I have implemented a hash table. It works well. But if you think something needs to be improved, say it. This code was tested in Python 3.7.4.

class Hashtable:
    def __init__(self,size):
        self.size = size
        self.mainList = [[] for i in range(0,1)for j in range(self.size)] 
    def index(self,key):
        #To get the index number.
        asciiValue = 0
        for i in key:
            asciiValue = asciiValue + ord(i)
        index = asciiValue % self.size
        return index
    def put(self,key,value):
        #To add value to the list.
        index = self.index(key)
    def get(self,key):
        #To get value from the list
        index = self.index(key)
        for i in range(0,len(self.mainList[index])):
            if self.mainList[index][i][0] == key:
                return self.mainList[index][i][1]
        return "This key cannot be found."
  • 1
    \$\begingroup\$ It will help your question if you tell us a little bit more about why you wrote this code (for fun, to learn something, for a specific task, ...) and how you intend to use your class, i.e. a little usage example. \$\endgroup\$
    – AlexV
    Commented Oct 9, 2019 at 6:44
  • 1
    \$\begingroup\$ I'm learning the data structures inside Python. I just wrote this code to learn. \$\endgroup\$ Commented Oct 9, 2019 at 6:52

1 Answer 1


"magic" method

If you're learning the data structures in Python, I would read about the python data model and Collections abstract base classes to see what magic methods you can/should implement. A Hashmap is a mapping, so it should implement __getitem__, __iter__, __len__, __contains__, keys, items, values, get, __eq__, and __ne__

return vs exception

In case your mapping does not find a key, it returns "This key cannot be found.". This means users of your code should check against this sentinel value when retrieving something. What if that is the value they want to store in this mapping? The correct way to handle a missing key, is to raise an Exception. More specifically a KeyError


for i in range(0,1) is equivalent to range(1), so it only yields 0, which means that in this list comprehension it does nothing.

[[] for j in range(self.size)] 

Would hav achieved the same. [[]] * self.size would not have worked, since the reference to the same inner list would have been copied.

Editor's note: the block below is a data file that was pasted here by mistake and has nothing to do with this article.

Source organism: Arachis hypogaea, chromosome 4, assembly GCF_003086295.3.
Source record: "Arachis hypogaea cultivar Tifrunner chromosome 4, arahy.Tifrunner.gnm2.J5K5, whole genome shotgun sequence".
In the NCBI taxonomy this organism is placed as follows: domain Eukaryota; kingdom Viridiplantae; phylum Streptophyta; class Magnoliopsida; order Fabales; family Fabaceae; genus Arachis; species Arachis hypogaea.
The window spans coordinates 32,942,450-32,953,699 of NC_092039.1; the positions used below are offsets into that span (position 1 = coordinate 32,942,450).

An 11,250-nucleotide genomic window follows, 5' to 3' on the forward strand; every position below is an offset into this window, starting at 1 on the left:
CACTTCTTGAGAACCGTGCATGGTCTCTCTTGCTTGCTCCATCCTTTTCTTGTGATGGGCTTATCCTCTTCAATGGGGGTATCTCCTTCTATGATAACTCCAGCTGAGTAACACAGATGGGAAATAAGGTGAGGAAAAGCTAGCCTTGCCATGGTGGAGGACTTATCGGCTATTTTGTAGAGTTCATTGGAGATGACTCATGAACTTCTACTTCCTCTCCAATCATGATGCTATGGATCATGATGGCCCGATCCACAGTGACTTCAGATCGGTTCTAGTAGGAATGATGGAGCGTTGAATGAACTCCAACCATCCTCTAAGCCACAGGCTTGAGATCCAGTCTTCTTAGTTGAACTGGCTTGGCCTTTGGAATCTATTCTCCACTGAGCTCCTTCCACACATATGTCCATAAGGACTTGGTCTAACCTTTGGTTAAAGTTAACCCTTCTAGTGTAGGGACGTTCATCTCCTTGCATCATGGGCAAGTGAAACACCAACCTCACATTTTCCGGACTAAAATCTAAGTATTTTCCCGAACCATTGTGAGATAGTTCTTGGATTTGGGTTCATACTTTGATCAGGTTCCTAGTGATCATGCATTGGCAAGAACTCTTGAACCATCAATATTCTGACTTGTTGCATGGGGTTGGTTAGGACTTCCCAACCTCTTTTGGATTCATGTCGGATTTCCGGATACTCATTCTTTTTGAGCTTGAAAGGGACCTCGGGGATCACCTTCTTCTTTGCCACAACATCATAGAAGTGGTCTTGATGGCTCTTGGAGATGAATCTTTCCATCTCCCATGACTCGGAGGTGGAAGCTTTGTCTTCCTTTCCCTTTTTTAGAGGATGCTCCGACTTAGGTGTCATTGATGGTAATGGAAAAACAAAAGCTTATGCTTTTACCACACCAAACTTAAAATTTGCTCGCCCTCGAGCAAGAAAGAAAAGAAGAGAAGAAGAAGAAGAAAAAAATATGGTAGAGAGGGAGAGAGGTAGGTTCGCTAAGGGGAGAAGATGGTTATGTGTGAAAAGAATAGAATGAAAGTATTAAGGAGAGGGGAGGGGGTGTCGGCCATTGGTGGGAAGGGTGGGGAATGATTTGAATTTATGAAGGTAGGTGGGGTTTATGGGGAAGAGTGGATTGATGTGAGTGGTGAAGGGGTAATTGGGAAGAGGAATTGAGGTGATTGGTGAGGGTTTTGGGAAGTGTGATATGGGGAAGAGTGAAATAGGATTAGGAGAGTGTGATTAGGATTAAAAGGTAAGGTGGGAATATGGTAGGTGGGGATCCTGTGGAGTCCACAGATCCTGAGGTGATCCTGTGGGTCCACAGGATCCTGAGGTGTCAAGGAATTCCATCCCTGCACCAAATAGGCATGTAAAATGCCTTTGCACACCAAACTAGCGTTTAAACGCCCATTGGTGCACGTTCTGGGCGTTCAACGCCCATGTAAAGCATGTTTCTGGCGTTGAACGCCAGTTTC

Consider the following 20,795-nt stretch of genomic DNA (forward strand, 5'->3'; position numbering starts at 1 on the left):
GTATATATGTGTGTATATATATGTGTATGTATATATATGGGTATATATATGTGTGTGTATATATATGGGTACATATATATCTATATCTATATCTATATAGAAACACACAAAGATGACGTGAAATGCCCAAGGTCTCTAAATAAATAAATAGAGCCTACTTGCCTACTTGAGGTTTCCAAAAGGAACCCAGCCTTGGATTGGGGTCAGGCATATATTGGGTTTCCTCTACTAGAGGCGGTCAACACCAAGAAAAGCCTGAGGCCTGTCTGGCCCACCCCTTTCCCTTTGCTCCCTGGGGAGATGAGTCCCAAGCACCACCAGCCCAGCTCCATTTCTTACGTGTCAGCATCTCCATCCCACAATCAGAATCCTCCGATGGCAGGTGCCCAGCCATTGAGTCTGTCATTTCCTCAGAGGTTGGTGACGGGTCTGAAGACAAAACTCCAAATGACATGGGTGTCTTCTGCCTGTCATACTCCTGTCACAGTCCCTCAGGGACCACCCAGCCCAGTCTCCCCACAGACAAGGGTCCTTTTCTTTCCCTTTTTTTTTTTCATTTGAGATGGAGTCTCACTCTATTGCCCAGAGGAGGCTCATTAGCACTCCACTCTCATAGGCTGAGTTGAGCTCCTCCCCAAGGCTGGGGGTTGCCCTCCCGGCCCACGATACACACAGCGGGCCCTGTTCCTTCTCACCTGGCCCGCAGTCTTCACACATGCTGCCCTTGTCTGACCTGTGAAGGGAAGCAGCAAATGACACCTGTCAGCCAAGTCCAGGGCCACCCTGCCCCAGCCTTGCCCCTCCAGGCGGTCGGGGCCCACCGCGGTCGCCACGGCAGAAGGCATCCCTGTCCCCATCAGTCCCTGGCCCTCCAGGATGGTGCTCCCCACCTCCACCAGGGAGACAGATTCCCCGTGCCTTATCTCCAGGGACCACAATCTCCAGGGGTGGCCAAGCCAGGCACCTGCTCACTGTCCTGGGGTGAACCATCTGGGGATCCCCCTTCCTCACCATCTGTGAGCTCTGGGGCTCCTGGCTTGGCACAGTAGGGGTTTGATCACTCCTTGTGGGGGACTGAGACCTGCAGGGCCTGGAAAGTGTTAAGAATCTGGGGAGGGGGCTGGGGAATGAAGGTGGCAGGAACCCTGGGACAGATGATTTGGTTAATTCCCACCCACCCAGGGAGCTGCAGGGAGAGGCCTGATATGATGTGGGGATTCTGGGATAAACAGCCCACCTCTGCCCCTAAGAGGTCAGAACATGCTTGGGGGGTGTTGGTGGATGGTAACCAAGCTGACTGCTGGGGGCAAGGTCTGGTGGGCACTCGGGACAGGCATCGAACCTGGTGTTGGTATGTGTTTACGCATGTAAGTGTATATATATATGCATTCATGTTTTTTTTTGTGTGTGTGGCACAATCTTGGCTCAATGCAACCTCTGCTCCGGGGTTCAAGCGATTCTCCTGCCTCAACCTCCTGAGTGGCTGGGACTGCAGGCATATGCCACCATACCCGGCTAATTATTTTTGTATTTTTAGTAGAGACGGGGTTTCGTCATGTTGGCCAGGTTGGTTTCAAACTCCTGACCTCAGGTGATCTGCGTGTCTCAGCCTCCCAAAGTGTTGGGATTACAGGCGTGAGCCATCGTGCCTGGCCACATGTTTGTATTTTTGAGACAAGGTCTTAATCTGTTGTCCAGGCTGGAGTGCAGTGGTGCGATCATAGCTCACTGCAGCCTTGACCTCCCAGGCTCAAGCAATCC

variable names

size is not the size of the mapping, but the size of the hash table, so this name might be confusing. Moreover, this should not be a public variable of the, so _hashtable_size would be more appropriate.

According to PEP-8, variable names should be snake_case, so mainList would be _main_list


For a dict and a mapping, get has another argument default, which gets returned if the key is missing


In python, it is seldomly necessary to iterate over the index , like you do in for i in range(0,len(self.mainList[index])):

for dict_key, value in self.mainList[index]:
    if dict_key == key:
        return value

achieves the same, but is a lot more clearer and concise


Python has a convention on how to document a method. It's called docstrings. Instead of a #, you use a """

def put(self, key, value):
    """To add value to the list."""

class Hashtable:
    def __init__(self, size):
        """explanation what this class does, and what the argument means"""
        self._hastable_size = size
        self._main_list = [[] for j in range(size)]

    def _index(self, key):
        # To get the index number.
        return sum(ord(i) for i in key) % self._hastable_size

    def __contains__(self, key):
        index = self._index(key)
        return any(dict_key == key for dict_key in self._main_list[index])

    def put(self, key, value):
        """To add value to the list."""
        if key in self:  # calls self.__contains__(key)
            raise ValueError(f"<{key}> already present")
            # you can also choose to overwrite the already present value
        index = self._index(key)
        self._main_list[index].append((key, value))

    __setitem__ = put

    def __getitem__(self, key):
        if key not in self:
            raise KeyError(f"<{key}> not present")
        index = self._index
        for dict_key, value in self._main_list[index]:
            if dict_key == key:
                return value

    def get(self, key, default=None):
        # To get value from the list
            return self[key]
        except KeyError:
            return default

    def __len__(self):
        return sum(len(sublist) for sublist in self._main_list)

  • \$\begingroup\$ Thank you for a Maarten Fabré to spent your valuable time to get the review of my code. Let me correct as per your suggestion and get back to you. Today I learned many coding fundamentals and styles from your suggestions. Thanks a lot once again. \$\endgroup\$ Commented Oct 9, 2019 at 9:15
  • 1
    \$\begingroup\$ don't correct your original question. Try to take this advice, and any other you might find on this site, and if you have a new version, pose a new question \$\endgroup\$ Commented Oct 9, 2019 at 9:19

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